Usually this is neglected and optimization is done for PCR reaction only. In this chapter — RT-PCR optimization strategies - the whole workflow of RT-PCR experiment will be discussed, because the identification of the source of variability is only possible following error accumulation in every single step. Reliable data can be created when the technical variance caused by the experimental steps is kept as low as possible.

In this chapter many recommendations to decrease the technical variance can be found. Working with low-quality RNA may strongly compromise the experimental results of downstream applications which are often labour-intensive, time-consuming, and highly expensive. To verify RNA quality nowadays commercially available automated capillary-electrophoresis systems are available which are on the way to become the standard in RNA quality assessment.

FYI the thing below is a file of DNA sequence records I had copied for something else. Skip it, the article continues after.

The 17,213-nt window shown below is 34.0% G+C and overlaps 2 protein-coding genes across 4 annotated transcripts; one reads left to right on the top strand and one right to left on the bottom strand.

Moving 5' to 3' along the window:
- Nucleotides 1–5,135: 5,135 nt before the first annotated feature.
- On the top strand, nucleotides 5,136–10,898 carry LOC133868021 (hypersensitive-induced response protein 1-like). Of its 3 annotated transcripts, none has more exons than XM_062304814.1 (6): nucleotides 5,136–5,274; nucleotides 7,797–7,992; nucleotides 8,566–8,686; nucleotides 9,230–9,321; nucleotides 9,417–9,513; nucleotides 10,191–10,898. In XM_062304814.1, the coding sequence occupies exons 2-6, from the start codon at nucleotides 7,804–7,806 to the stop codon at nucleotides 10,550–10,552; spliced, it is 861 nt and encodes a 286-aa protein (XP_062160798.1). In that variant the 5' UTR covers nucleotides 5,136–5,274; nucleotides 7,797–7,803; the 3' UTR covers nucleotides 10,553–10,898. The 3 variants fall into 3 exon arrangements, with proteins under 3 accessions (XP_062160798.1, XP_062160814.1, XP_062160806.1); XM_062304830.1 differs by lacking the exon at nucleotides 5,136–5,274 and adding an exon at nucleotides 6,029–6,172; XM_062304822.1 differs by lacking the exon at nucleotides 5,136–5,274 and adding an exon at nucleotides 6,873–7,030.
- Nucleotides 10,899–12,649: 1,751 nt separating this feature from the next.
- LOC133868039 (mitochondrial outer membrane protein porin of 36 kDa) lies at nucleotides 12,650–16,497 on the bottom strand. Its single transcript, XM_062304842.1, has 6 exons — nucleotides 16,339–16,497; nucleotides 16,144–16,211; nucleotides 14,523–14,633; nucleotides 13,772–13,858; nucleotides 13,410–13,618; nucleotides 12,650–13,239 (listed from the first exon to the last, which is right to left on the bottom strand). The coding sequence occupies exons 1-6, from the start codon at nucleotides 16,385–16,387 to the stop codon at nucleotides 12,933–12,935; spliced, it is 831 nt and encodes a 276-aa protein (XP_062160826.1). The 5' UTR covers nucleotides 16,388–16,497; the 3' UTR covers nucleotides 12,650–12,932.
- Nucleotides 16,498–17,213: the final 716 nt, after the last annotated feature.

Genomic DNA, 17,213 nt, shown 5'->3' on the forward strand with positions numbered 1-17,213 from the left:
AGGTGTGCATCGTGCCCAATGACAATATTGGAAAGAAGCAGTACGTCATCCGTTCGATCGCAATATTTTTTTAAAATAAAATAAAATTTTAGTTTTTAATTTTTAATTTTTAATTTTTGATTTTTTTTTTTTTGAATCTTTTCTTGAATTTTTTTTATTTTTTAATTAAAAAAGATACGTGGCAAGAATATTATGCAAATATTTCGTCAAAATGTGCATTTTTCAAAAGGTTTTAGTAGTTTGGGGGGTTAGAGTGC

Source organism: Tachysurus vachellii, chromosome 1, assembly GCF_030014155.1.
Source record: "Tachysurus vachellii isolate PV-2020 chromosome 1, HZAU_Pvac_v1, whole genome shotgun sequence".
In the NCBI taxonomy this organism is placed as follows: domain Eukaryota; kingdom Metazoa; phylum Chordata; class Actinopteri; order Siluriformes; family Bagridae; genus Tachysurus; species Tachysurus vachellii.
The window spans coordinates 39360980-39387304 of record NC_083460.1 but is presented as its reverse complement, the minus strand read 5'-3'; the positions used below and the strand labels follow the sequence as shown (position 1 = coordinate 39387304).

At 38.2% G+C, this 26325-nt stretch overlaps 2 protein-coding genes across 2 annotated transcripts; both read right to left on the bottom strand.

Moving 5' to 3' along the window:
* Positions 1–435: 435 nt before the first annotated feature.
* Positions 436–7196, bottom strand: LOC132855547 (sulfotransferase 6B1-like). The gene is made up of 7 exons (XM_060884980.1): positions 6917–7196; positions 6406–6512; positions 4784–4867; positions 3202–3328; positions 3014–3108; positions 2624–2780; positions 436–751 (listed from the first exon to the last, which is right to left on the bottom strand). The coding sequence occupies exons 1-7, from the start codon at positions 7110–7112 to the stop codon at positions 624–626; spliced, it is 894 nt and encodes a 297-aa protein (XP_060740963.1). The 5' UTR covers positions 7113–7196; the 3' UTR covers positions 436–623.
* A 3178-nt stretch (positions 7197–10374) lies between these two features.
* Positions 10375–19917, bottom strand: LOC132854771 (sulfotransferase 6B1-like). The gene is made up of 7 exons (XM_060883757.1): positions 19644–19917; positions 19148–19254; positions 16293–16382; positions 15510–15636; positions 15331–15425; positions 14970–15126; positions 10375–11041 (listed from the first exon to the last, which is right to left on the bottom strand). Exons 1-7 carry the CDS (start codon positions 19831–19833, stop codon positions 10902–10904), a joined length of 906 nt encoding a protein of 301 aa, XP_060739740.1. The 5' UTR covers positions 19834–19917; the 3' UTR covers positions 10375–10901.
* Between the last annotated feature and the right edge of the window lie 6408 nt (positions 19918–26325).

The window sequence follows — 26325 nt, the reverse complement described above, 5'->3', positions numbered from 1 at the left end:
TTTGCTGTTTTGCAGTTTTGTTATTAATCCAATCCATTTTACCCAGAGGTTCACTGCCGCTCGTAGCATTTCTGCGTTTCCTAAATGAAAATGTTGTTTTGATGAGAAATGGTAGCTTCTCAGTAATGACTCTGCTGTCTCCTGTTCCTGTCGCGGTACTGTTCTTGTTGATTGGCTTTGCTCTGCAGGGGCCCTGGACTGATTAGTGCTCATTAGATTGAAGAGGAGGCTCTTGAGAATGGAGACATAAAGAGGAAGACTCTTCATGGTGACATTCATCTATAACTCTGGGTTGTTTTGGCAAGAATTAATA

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Advantage and disadvantages of RNA quantity and quality assessment are shown in performed applications of various tissues and cell cultures. Go the RNA Integrity sub-domain. Quantitative real-time PCR for cancer detection: the lymphoma case. Expert Rev Mol Diagn.

Introduction for Genetics and Oncology Volume Rapid Cycle Real-Time PCR Methods and Applications

Advances in the biologic sciences and technology are providing molecular targets for diagnosis and treatment of cancer. Lymphoma is a group of cancers with diverse clinical courses. Gene profiling opens new possibilities to classify the disease into subtypes and guide a differentiated treatment. Real-time PCR is characterized by high sensitivity, excellent precision and large dynamic range, and has become the method of choice for quantitative gene expression measurements. For accurate gene expression profiling by real-time PCR, several parameters must be considered and carefully validated.